The day was September 18, 1983, and the Baltimore Orioles were in the thick of a pennant race. Tied 9-9 with the Milwaukee Brewers, Baltimore had just rebounded from a 7-2 deficit. Just weeks after being called up from the minors, rookie catcher John Stefero stepped to the plate and hit a liner to right field to spring Glenn Gulliver for the go-ahead RBI. The O’s won in thrilling fashion.
The next day, Stefero faced familiar territory. Tied 7-7 with the Brewers in extra innings, the catcher slapped a two-out single into right field for the game-winning hit.
The Orioles went on to win the World Series that year, and those two moments are just a few that Stefero remembers fondly.
You could say that Stefero had a flair for the dramatic. He spent 11 seasons between the majors and minors — a member of the Orioles, Montreal Expos and affiliates of the Cleveland Indians and Chicago Cubs — playing on six championship teams before an elbow injury sidelined his career.
Now the year is 2016, and Stefero is playing for a different team: Brown’s Toyota of Glen Burnie.
“I don’t live my life holding onto my baseball career,” said Stefero, the general manager and president at the Toyota dealership. “I cherish everything I accomplished. But you have to move on.”
And so Stefero did move on. After working part time as a salesman while rehabbing his injury, he hung up his cleats in 1990. In automotive sales, he ascended the ranks, just as he did in the minor leagues.
On the outset, baseball and automotive sales are two vastly different professions, but Stefero sees parallels between the two. Instead of managing a pitching staff, adapting to the pitching styles of Jim Palmer and Scott McGregor, he now manages 140 employees, putting them in the best position to succeed.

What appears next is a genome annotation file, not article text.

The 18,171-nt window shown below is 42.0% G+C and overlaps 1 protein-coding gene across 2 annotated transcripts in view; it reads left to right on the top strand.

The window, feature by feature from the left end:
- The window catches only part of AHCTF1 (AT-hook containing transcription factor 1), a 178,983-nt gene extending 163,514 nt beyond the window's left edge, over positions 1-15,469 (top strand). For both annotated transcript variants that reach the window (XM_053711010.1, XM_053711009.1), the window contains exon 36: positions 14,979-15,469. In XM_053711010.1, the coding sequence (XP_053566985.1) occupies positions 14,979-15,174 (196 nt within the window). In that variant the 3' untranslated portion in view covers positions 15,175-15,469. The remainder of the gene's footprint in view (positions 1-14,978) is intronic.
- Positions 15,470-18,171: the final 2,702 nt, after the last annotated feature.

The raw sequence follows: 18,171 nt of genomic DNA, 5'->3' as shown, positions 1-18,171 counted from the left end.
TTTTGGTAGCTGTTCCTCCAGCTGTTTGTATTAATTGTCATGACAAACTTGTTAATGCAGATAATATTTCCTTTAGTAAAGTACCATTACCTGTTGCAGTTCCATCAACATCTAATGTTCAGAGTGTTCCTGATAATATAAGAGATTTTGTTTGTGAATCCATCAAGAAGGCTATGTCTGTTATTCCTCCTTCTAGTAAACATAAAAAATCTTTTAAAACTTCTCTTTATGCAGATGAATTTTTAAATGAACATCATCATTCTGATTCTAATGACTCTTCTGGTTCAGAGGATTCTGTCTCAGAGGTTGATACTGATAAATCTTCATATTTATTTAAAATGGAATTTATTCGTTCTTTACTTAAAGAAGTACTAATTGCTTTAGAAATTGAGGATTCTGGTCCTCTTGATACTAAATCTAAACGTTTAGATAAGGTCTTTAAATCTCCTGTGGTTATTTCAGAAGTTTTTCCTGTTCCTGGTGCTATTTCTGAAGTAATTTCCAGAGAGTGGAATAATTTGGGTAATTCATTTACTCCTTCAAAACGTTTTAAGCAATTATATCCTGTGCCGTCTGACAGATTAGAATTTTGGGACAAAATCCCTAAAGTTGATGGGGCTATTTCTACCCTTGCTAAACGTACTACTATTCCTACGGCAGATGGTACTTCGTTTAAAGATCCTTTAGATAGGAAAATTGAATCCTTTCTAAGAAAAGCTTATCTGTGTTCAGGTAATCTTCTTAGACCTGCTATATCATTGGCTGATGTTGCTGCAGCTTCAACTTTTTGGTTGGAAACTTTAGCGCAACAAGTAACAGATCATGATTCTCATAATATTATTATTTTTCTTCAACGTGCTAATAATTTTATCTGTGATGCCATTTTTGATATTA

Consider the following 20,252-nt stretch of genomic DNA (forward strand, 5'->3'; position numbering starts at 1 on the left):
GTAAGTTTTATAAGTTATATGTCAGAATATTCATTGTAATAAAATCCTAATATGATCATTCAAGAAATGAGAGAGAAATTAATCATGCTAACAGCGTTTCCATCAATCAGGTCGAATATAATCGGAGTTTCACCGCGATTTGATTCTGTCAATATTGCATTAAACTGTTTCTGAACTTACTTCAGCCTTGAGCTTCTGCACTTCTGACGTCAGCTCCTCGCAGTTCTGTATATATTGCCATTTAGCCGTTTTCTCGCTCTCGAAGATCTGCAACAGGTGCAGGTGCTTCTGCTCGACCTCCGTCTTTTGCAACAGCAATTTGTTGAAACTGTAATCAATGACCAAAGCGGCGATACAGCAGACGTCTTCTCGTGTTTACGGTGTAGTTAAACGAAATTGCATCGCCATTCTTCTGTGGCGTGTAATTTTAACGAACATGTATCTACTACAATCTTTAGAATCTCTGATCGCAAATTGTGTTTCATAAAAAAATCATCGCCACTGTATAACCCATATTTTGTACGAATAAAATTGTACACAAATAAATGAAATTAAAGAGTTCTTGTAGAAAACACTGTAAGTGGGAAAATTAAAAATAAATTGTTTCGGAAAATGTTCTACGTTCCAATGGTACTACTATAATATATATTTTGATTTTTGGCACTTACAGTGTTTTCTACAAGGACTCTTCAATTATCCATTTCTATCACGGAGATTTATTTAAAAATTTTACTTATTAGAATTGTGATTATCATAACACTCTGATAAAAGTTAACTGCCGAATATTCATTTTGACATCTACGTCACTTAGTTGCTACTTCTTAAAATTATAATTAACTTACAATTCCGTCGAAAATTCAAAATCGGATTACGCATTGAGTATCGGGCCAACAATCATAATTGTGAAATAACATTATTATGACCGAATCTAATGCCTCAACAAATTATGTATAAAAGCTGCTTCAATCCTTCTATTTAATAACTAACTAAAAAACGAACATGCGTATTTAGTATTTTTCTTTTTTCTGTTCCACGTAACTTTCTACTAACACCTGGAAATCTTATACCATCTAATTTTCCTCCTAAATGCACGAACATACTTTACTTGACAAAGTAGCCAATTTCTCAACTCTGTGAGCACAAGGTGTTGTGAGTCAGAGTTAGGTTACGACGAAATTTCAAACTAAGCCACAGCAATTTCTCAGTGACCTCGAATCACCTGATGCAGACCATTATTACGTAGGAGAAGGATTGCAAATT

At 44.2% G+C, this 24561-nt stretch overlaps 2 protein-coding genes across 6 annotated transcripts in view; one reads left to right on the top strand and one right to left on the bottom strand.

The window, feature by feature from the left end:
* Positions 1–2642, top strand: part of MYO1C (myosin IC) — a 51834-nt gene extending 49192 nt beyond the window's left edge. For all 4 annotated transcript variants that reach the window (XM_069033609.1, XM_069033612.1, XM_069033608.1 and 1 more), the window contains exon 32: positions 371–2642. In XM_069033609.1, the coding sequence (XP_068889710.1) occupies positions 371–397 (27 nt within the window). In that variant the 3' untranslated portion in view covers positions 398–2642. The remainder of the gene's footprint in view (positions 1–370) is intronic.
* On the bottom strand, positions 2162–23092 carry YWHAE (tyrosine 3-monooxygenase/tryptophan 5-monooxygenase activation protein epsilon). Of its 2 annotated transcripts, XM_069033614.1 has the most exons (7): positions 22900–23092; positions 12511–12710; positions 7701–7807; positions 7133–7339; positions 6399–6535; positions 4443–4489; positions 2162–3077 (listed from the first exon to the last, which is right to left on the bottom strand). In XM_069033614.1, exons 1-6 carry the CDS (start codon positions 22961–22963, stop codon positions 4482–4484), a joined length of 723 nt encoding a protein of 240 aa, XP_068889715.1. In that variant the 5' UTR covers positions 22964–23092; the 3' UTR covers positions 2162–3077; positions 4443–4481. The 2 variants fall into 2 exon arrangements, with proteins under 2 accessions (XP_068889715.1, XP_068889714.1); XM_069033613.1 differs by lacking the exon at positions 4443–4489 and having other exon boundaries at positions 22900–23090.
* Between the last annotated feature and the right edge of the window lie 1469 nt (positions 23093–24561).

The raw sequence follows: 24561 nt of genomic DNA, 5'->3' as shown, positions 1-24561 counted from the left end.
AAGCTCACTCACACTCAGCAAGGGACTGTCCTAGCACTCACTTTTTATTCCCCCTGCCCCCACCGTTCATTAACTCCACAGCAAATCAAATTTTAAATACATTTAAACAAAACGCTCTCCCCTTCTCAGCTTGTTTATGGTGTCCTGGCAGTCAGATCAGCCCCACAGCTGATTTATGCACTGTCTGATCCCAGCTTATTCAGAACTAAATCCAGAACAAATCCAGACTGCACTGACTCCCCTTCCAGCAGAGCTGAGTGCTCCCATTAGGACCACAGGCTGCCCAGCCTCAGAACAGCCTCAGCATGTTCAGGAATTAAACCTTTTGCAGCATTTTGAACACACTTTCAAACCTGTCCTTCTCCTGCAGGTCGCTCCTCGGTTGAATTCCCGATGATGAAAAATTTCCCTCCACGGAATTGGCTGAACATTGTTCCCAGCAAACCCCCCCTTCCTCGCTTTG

“I have a team concept,” said Stefero, who lauded his former baseball managers like Grady Little and Earl Weaver for their mentorship skills. “It took me a while to get the right people in place. What’s different here than some of the other dealerships is that everyone works together instead of against one another. And when I address people, I say ‘us’ instead of ‘I’ or ‘me.’”
The team concept is as important now as it was when Stefero was suiting up on the diamond. The former catcher still watches the game with an analytical eye. He approves of some recent rule changes, such as one intended to prevent injuries from collisions at home plate. But he doesn’t think that would change his mindset or approach. “As a catcher, the goal is to block that plate at all costs,” Stefero said. “If it costs you your career, it costs you your career.”
As for his own career, Stefero keeps remnants from his playing days: a 1983 World Series ring with the Orioles, and marks along his hands, where, over time, he suffered 18 broken fingers.
There are also fond memories. He was MVP of the Bluefield Orioles in 1979, brought up in 1983 because Weaver sought a left-handed hitter to replace Joe Nolan, who was sidelined with a broken toe. Despite his game-winning theatrics, Stefero still places his debut among his greatest accomplishments.
“I think if every baseball player told you the honest truth, their best moment was when they realized their dream of playing in the big leagues and walking the runway on Opening Day for the first time,” Stefero said. “Less than 1 percent of players make it.”
Customers still ask Stefero about baseball, what he thinks about the Orioles’ playoff chances. Even now that he’s off the field and focused on Brown’s Toyota, the former catcher still strives to call the game.
“I think with everything – whether its sports, personal life or job – you always want to leave on your own terms,” Stefero said. “Unfortunately, I had to quit [baseball] because of injuries, but a player’s goal is to not be released or fired. It’s the same thing here. I come to work every day and say, ‘I did the best I can,’ just like when I played baseball.”